The Six Disturbing Emotions, part 1

Samye Buddhist Association International

Khenpo Sangpo Rinpoche

The Six Disturbing Emotions, part 1

 

As spiritual pursuers, our main spiritual goal is to generate a compassionate and intelligent mind. This is why it is crucial to precede the teaching by generating the altruistic mind of bodhicitta.

 

Each and every individual has the goal of attaining happiness. Whatever action we pursue, whether spiritual or worldly, we do so reaching the hope of reaching happiness. According to the Buddha, the sources of happiness are the generation of a loving and compassionate attitude and a wise mind. The purpose of engaging in dharma practice is to attain a more profound level of peace and happiness.

 

The obstructions to a loving and compassionate mind in union with a wise mind are the discursive mind and disturbing emotions. Disturbing emotions are infinite. Forget about the disturbing emotions that we have been generating since time immemorial. The disturbing emotions we have experienced since this morning are enough.

 

The Buddha expounded the 84000 tenets with the intention to work with the 84000 varieties of conflicting discursive thoughts and emotions that we generate. In order to subdue the mind that entertains the disturbing emotions of attachment and desire, the Buddha expounded the 21000 tenets of the vinaya (discipline) teachings that deal with moral ethics. The essence of these teachings is to subdue one’s mind. In order to subdue hatred, the Buddha expounded 21000 tenets of sutra teachings. In order to subdue indifference, the Buddha expounded 21000 teachings related to the abhidharma (the concise or wisdom teachings of the Buddha). These are the three baskets of the Buddhas teaching, tripitaka in Sanskrit. So, the teachings of the Buddha consist of sutra, vinaya and abidharma. These entail training in moral ethics, concentration and wisdom.

 

For a morally ethical person, the experience of meditation of samadhi will dawn spontaneously. A person with a mind blessed by samadhi will naturally experience wisdom . The most important practice in the beginning is therefore the vinaya, moral ethics. In the middle of the practice, concentration is crucial. Then finally, the practice of wisdom is essential. The practices of moral ethics and meditative concentration can be compared to the rungs of a ladder. Without the first rung one cannot climb to the second or third.

 

Moral ethics are connected with the body, the speech, and the mind. The moral ethics associated with the body and speech is practiced so that the mind can also practice moral ethics. For example, the purpose of building a house is to reside inside that house. When we observe moral ethics with our body and speech, we do so primarily in order to attain peace and harmony within our mind. The person residing within a properly constructed house will not suffer from extreme cold or heat.

 

To observe the practice of moral ethics with regard to one’s body, speech and mind, one must understand what should be abandoned and what should be cultivated. The Buddha has explained that as soon as you generate discursive thoughts or conflicting emotions, you will experience misery. In contrast, as soon as you generate harmonious thoughts and attitudes, you will experience peace and harmony.

 

The Buddha described discursive thoughts and disturbing emotions. If there is a variety of dishes on a table, and some of these dishes are poisoned, it is important to know which dishes are poisoned.

 

Prior to our enlightenment, we possess mind (sem in Tibetan). As long as you possess mind, it will be filled with discursive thoughts. As an example, our mind is like our stomach. When you feel hunger you need to eat. If you consume tainted food with poison, the poison will affect the stomach , but if you chose the right food, your stomach will enjoy peace and harmony. With a choice of negative and positive emotions, we should choose the positive. If we pursue spirituality in terms of cultivating pure thoughts or pure emotions, meditative concentration will follow. But if we entertain disturbing thoughts and emotions, the possibility of meditative concentration is remote.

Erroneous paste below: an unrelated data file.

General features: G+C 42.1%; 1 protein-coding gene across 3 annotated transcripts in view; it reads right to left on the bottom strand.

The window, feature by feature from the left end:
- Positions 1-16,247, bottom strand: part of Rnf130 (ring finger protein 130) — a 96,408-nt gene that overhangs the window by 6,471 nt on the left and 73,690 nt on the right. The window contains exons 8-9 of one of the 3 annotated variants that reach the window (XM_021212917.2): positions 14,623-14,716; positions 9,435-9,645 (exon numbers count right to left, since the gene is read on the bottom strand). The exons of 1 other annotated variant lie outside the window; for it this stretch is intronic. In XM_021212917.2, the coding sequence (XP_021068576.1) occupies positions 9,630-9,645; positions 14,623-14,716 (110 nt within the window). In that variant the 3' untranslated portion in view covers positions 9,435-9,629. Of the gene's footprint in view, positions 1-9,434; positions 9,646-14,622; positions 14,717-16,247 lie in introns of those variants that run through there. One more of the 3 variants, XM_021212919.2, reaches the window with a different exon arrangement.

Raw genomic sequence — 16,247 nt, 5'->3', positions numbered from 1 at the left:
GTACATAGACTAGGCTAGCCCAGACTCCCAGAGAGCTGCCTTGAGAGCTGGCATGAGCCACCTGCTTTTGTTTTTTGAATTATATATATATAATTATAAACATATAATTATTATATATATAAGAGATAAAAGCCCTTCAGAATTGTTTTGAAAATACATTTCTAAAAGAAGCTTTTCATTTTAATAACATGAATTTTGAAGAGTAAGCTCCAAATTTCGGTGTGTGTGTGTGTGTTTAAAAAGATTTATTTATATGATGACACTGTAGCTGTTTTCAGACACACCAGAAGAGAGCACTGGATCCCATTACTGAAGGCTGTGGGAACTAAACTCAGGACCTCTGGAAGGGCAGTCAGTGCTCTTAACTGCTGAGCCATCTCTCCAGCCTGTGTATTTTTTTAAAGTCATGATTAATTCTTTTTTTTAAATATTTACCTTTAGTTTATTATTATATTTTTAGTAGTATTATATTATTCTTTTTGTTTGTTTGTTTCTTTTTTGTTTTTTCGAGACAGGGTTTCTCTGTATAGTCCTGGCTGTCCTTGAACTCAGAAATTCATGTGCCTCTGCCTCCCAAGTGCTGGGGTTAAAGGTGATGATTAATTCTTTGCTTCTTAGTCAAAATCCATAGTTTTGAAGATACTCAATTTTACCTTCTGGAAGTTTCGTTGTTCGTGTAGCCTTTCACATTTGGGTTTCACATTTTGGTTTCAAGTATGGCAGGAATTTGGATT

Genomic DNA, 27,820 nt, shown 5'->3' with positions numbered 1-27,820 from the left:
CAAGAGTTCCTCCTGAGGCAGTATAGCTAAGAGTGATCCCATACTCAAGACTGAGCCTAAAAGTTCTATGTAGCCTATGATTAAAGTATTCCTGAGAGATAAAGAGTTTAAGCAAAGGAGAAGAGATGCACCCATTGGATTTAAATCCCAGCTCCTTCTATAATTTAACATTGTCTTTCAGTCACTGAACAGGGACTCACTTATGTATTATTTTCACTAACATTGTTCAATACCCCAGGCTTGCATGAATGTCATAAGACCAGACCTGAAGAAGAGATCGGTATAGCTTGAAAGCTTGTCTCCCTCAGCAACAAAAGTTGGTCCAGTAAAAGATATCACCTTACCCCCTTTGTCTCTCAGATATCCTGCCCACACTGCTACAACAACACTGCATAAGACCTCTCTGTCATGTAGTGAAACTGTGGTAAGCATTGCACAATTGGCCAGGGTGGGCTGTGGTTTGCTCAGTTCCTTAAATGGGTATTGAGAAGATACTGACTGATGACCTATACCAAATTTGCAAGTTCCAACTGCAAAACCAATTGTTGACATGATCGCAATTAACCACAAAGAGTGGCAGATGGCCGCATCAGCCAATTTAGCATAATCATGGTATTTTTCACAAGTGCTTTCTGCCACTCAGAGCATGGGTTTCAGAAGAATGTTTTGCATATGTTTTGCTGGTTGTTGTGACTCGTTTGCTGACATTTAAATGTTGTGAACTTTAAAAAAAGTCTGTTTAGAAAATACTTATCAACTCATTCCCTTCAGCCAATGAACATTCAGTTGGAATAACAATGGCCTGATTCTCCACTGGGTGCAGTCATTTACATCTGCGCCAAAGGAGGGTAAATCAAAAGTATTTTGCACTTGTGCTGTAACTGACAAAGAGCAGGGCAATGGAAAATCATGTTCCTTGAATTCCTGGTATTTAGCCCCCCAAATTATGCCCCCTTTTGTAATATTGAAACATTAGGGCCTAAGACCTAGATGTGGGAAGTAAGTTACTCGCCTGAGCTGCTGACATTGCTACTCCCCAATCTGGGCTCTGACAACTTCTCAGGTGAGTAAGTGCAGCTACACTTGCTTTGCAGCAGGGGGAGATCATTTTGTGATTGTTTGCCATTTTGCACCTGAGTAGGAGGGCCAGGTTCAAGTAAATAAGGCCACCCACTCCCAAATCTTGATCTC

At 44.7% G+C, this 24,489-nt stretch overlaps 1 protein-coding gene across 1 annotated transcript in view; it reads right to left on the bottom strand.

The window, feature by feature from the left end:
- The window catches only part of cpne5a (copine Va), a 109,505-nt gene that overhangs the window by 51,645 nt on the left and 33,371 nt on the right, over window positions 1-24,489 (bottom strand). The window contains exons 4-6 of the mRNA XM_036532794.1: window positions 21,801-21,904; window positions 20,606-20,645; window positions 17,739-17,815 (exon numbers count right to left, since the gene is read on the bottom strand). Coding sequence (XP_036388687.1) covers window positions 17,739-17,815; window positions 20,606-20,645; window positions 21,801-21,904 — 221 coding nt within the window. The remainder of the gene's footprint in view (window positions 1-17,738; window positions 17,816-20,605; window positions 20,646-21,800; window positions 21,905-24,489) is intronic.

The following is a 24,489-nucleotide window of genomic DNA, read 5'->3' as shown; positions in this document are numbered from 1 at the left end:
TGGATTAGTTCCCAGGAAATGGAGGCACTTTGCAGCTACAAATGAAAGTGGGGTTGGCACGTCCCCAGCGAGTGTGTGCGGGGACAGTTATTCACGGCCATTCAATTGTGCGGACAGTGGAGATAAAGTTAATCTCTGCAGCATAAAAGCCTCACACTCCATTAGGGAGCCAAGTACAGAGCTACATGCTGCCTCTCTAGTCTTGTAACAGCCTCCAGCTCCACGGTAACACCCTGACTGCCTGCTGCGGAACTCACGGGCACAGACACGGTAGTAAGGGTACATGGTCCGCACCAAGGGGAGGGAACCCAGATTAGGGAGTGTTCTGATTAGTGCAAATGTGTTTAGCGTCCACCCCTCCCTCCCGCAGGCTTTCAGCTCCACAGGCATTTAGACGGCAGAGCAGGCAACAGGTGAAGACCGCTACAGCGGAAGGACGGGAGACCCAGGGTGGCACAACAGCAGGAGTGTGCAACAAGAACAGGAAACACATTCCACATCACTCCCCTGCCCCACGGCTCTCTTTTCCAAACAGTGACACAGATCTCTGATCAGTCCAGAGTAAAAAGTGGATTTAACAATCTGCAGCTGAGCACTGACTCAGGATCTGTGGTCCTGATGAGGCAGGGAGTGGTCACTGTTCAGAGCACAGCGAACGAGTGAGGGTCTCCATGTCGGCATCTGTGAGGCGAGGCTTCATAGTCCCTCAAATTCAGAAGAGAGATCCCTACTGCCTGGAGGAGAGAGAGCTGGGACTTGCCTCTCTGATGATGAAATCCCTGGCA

In the following example, your mind is compared to a guesthouse and the discursive thoughts, positive or negative, are its guests. When we receive good guests, everything will be in order. But if a bad guest arrives, then everything will be a mess. Nevertheless, none of the visitors are the guesthouse. They are the guests. If positive emotions and thoughts arise in your mind, would you say that these are your mind? Most people will say no. In the same way, if negative thoughts and emotions arise, then these are not your mind.

 

The real mind is free from fabrications. The practice of moral ethics is crucial for beginners in order to shut the door to negative thoughts and emotions and to open it for positive thoughts and emotions. But finally, if you practice the moral ethics, there will be nothing to cultivate and nothing to abandon. If you simply allow your mind to rest in this original purity, this is the highest form of moral ethics.

 

According to the previous example where your mind is compared to a guest house and the positive and negative thoughts are compared to the good and bad visitors, then as a host of the guest house, you should be very mindful about what kind of guest you invite. If you allow disreputable visitors, then these guests will probably steal from your house. Therefore you have to be vigilant. Without controlling negative thoughts and emotions, they will become stronger with time. But if you don’t invite these negative emotions to your guesthouse, then their power will weaken and fade away. To be able to recognize these bad guests, you needs to know the six root disturbing emotions. They are termed “root” because they are a source for all other negative emotions.

 

The first root disturbing emotion is ignorance. When our mind does not correspond with the reality, and holds a distorted notion of the reality, our mind is ignorant.